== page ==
Time to let Trump lead on women, peace and security

Time to let Trump lead on women, peace and security
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In 2014, ISIS terrorists captured Nadia Murad, enslaved her, raped her, tortured her and killed seven members of her family in a single day. She escaped and became an advocate for the thousands of other Yazidi women suffering similar fates.

When Canadian journalist Lyse Doucet asked her at an event at Georgetown University this week whether things were getting better for women in the world, she said bluntly, “No.”

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In awkward contradiction, former Secretary of State Hillary ClintonHillary Diane Rodham ClintonDems wonder if Sherrod Brown could be their magic man Pipeline paralysis: The left’s latest fossil fuel obstruction tactic Mueller could turn easy Trump answers into difficult situation MORE told the audience of undergraduates that our lives are better, just at an “inflection point.” We women face a backlash, she said, evoking common antipathy for President Donald TrumpDonald John TrumpMichelle Obama says not always easy to live up to "we go high" Georgia certifies elections results in bitterly fought governor's race Trump defends border deployment amid fresh scrutiny MORE, and that what we need to move forward are laws, international organizations and “standard-setting.”

 

Nadia Murad did not need standard-setting when she was abducted into sexual slavery. She needed the United States and its allies to wipe ISIS off the face of the earth. The 7,000 other women captured with her need to be rescued and restored their freedom.   

The stark contrast between what elite women want and what most of the world’s women need bodes ill for future of the Women, Peace and Security Act of 2017. Advocates should not let the new law’s implementation get bogged down by Clinton’s resistance movement, but should let the Trump administration shape it to the needs of its intended constituents such as Nadia.     

This will take discipline.

Congress rejected previous iterations of the legislation because they contained the Obama-Clinton version of the agenda. That version, embodied in a national action plan, mandated such things as transgender training for all officers in U.S. war colleges and claimed that abortion rights are part of the laws of war, a stratagem to undermine the Helms Amendment which bans taxpayer funding of abortions overseas. The authors of that plan are now pressing the administration to resuscitate it as its new strategy.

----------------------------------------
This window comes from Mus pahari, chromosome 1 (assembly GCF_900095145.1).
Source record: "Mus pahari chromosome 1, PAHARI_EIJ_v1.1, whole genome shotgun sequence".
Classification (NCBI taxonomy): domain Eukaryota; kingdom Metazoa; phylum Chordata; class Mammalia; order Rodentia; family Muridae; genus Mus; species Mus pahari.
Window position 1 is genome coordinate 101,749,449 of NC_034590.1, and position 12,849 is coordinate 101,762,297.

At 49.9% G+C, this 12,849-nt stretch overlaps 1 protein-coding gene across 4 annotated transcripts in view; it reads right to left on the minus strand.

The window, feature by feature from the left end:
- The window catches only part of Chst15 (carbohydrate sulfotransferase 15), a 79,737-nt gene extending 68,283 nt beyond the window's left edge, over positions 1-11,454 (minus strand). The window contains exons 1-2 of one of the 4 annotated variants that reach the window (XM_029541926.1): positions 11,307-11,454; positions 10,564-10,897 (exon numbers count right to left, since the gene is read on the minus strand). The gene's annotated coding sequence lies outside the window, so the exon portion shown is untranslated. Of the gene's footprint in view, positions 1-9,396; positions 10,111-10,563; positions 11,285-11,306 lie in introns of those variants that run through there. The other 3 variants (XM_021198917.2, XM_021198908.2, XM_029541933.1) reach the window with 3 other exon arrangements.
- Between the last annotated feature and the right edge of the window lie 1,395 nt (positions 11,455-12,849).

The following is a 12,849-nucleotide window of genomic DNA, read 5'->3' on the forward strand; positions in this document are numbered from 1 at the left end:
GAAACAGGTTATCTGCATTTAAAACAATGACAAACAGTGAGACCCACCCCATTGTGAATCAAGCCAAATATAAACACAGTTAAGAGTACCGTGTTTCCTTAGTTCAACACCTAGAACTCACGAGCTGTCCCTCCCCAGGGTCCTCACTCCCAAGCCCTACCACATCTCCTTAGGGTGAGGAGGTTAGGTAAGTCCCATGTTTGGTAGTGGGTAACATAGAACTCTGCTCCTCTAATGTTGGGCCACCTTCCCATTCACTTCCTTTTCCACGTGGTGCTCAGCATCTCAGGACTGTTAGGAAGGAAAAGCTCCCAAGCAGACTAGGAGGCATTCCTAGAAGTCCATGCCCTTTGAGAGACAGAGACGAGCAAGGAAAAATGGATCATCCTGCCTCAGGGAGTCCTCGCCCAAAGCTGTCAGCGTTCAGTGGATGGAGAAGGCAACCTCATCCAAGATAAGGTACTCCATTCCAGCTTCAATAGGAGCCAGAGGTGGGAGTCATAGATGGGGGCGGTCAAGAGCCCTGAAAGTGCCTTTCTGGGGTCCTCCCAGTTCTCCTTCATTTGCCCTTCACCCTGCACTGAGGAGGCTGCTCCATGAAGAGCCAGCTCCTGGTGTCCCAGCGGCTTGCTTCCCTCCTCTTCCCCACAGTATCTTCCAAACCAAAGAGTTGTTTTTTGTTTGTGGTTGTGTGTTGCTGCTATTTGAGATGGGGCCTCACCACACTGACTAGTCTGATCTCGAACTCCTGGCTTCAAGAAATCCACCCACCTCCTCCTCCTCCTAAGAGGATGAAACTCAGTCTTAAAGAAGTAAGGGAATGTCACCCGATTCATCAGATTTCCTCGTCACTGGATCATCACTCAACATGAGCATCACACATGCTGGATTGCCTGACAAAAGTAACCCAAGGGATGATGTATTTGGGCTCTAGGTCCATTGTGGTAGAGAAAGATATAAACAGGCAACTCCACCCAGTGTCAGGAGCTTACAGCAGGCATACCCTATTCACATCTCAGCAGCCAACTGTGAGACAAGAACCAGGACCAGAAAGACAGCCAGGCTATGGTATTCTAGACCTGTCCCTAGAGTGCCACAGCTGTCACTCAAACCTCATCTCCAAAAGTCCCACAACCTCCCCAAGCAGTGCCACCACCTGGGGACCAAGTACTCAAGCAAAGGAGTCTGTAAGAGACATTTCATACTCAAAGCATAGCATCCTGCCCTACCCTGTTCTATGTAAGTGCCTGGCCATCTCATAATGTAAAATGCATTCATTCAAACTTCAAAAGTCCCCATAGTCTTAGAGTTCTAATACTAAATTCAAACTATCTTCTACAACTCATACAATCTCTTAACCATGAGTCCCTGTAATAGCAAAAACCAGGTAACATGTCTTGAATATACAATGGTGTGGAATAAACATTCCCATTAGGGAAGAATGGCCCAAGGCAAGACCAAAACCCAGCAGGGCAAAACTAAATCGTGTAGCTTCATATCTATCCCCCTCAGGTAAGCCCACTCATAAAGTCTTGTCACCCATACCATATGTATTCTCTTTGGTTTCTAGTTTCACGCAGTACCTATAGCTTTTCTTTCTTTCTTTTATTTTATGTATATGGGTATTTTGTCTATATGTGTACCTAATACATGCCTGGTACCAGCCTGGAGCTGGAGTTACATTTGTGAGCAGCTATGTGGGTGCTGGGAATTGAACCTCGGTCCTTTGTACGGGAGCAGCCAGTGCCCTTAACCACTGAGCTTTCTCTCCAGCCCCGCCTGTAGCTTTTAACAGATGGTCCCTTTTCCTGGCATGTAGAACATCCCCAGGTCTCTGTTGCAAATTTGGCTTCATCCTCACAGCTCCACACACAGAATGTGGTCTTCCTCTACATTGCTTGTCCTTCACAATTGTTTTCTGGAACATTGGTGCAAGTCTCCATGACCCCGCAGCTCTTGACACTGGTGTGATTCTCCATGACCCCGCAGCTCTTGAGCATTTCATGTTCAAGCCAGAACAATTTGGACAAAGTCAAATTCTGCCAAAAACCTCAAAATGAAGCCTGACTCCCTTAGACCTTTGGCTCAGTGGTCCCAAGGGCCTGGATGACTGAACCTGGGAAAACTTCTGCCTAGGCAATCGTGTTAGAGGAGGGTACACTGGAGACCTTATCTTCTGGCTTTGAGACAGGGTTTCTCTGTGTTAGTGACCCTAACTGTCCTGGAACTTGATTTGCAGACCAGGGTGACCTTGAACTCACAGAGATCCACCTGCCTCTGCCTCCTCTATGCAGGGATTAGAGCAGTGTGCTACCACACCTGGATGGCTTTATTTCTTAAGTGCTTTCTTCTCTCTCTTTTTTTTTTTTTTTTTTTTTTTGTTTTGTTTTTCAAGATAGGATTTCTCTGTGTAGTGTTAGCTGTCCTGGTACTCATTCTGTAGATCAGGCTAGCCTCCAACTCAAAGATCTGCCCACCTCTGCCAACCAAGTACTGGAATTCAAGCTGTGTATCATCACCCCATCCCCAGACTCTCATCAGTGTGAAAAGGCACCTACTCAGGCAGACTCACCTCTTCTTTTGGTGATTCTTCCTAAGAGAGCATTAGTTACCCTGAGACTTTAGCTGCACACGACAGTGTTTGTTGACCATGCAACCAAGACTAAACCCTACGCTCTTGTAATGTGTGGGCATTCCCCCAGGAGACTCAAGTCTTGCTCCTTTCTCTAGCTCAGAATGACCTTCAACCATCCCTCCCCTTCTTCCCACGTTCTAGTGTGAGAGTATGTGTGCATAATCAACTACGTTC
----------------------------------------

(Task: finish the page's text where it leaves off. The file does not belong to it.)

But when advocates got the agenda enacted into law, they not only lost on those divisive issues, they also raised the agenda to a higher level of public scrutiny. The law that passed simply aims to protect women and children in conflict and to get them to the table for conflict prevention, mitigation and reconciliation. It requires that the administration write an implementation strategy within the year.

Advocates should welcome the seriousness, and parsimony, that the Trump strategy can, and should, bring to the agenda.

This will not be easy for the agenda’s champions within the administration, either. The Women, Peace and Security Act literally imports the eponymous United Nations Security Council agenda into American foreign policy. That will turn off conservative foreign policy experts. Likewise, human rights skeptics will dismiss the strategy. That will be a mistake.

Contrary to what some pundits say, human rights always have been a part of U.S. foreign policy goals. The mixed motives behind U.S. intervention in conflict — national interest, international law and universal values — vary depending upon the administration, but they are ever present. One reason is that we need coalition partners who in turn use their own alchemy of mixed motives to persuade their publics to back us.  

It is fortuitous for Nadia, for the agenda, and even for the president’s feminist detractors who must relinquish the agenda, that it is the Trump administration who will implement it.  

Fighting to make the Women, Peace and Security strategy resemble the Obama-Clinton-era plan will only marginalize it. Allowing the administration breathing space to mainstream the agenda into U.S. national security objectives gives it a chance to help the many women who remain in captivity, and those women and girls still at risk of capture and enslavement.

Susan Yoshihara, Ph.D., is a Gulf War veteran and the author of “Waging War to Make Peace: U.S. Intervention in Global Conflicts.” She is senior vice president for research at the Center for Family and Human Rights in Washington.